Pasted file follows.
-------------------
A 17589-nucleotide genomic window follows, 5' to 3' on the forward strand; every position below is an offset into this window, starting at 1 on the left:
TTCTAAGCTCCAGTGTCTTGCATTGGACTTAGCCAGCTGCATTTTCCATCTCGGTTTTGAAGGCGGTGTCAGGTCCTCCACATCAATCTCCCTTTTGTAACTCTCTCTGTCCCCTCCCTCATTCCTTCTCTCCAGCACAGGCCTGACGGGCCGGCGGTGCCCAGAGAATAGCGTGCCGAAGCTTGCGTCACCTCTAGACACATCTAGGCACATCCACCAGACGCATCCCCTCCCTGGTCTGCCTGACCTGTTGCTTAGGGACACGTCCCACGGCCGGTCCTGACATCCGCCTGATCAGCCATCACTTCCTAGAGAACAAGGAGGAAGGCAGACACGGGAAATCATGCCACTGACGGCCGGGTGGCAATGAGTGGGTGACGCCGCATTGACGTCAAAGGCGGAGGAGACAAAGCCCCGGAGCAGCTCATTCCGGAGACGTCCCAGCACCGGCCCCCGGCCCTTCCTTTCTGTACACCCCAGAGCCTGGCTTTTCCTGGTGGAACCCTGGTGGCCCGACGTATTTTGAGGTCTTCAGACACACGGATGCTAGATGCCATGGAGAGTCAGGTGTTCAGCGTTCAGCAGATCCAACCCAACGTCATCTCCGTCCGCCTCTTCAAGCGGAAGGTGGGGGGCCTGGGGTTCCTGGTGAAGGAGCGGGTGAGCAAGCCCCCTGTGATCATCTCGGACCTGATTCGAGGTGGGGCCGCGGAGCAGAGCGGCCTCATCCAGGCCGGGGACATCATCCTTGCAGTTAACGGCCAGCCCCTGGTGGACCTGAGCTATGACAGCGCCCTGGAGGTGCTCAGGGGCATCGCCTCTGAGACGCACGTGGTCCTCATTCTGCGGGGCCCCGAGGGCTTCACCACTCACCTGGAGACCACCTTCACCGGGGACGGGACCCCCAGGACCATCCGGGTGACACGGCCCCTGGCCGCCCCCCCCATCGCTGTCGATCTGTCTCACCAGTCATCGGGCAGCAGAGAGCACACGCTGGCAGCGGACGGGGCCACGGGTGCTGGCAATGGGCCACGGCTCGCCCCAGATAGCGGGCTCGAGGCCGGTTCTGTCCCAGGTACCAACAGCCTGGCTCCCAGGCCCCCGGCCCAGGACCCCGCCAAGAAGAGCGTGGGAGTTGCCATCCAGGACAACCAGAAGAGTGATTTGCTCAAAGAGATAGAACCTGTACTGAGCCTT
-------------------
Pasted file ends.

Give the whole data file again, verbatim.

A 17589-nucleotide genomic window follows, 5' to 3' on the forward strand; every position below is an offset into this window, starting at 1 on the left:
TTCTAAGCTCCAGTGTCTTGCATTGGACTTAGCCAGCTGCATTTTCCATCTCGGTTTTGAAGGCGGTGTCAGGTCCTCCACATCAATCTCCCTTTTGTAACTCTCTCTGTCCCCTCCCTCATTCCTTCTCTCCAGCACAGGCCTGACGGGCCGGCGGTGCCCAGAGAATAGCGTGCCGAAGCTTGCGTCACCTCTAGACACATCTAGGCACATCCACCAGACGCATCCCCTCCCTGGTCTGCCTGACCTGTTGCTTAGGGACACGTCCCACGGCCGGTCCTGACATCCGCCTGATCAGCCATCACTTCCTAGAGAACAAGGAGGAAGGCAGACACGGGAAATCATGCCACTGACGGCCGGGTGGCAATGAGTGGGTGACGCCGCATTGACGTCAAAGGCGGAGGAGACAAAGCCCCGGAGCAGCTCATTCCGGAGACGTCCCAGCACCGGCCCCCGGCCCTTCCTTTCTGTACACCCCAGAGCCTGGCTTTTCCTGGTGGAACCCTGGTGGCCCGACGTATTTTGAGGTCTTCAGACACACGGATGCTAGATGCCATGGAGAGTCAGGTGTTCAGCGTTCAGCAGATCCAACCCAACGTCATCTCCGTCCGCCTCTTCAAGCGGAAGGTGGGGGGCCTGGGGTTCCTGGTGAAGGAGCGGGTGAGCAAGCCCCCTGTGATCATCTCGGACCTGATTCGAGGTGGGGCCGCGGAGCAGAGCGGCCTCATCCAGGCCGGGGACATCATCCTTGCAGTTAACGGCCAGCCCCTGGTGGACCTGAGCTATGACAGCGCCCTGGAGGTGCTCAGGGGCATCGCCTCTGAGACGCACGTGGTCCTCATTCTGCGGGGCCCCGAGGGCTTCACCACTCACCTGGAGACCACCTTCACCGGGGACGGGACCCCCAGGACCATCCGGGTGACACGGCCCCTGGCCGCCCCCCCCATCGCTGTCGATCTGTCTCACCAGTCATCGGGCAGCAGAGAGCACACGCTGGCAGCGGACGGGGCCACGGGTGCTGGCAATGGGCCACGGCTCGCCCCAGATAGCGGGCTCGAGGCCGGTTCTGTCCCAGGTACCAACAGCCTGGCTCCCAGGCCCCCGGCCCAGGACCCCGCCAAGAAGAGCGTGGGAGTTGCCATCCAGGACAACCAGAAGAGTGATTTGCTCAAAGAGATAGAACCTGTACTGAGCCTT